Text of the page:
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George E. Carvell, PhD, PT   University of Pittsburgh
 Motor Nerve Conduction Studies record responses from a distal muscle innervated by the nerve to be examined. Stimuli are delivered at several locations along the course of the nerve. Brief (0.1 msec pulses at 1/sec) but strong (supramaximal strength) stimuli are used. Responses are recorded with surface electrodes placed over the muscle belly (active electrode) and distal muscle tendon (reference electrode). A ground electrode is also placed over non-contractile tissue (not shown). The example shown is motor nerve conduction for the Median Nerve. Recording electrodes are placed over the Abductor Pollicis Brevis Muscle. Proximal stimulation is located at the elbow adjacent to the brachial artery. Distal stimulation is located at the wrist lateral to the palmaris longus tendon & proximal to the carpal tunnel. Stimuli are monophasic DC pulses; cathode (-) located distal to the anode (+). Stimuli build from submaximal to supramaximal strength. Recordings are simulated digital oscilloscope traces (note calibration).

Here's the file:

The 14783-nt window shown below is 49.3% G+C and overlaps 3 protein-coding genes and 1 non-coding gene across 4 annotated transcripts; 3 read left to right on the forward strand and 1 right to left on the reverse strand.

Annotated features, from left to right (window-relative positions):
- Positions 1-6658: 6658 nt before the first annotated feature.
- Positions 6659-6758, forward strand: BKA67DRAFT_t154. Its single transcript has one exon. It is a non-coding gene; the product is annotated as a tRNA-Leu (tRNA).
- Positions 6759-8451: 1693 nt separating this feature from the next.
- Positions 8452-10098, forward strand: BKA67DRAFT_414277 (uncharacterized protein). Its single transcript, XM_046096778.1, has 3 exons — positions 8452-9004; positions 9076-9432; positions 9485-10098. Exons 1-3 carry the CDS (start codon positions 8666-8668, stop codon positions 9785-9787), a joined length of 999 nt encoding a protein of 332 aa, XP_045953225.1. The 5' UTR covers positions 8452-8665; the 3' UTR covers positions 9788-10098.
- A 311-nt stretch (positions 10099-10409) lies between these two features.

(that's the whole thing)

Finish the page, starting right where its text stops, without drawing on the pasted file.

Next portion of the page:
Nerve conduction block can result from axonal degeneration, severe demyelination, or a transient physiologic conduction block due to nerve compression (neuropraxia). If all fibers are involved no evoked waveforms will result from nerve stimulation anywhere proximal to the lesion. If partial conduction block occurs, the waveforms have reduced amplitude but normal conduction time (surviving axons conducting at normal velocity). Partial conduction block may be found with a partial (1st, 2nd or 3rd degree) nerve injury or with certain peripheral neuropathies. Waveforms have short durations; waveform
Motor Nerve Conduction Block
areas are small.
GMOMM  2001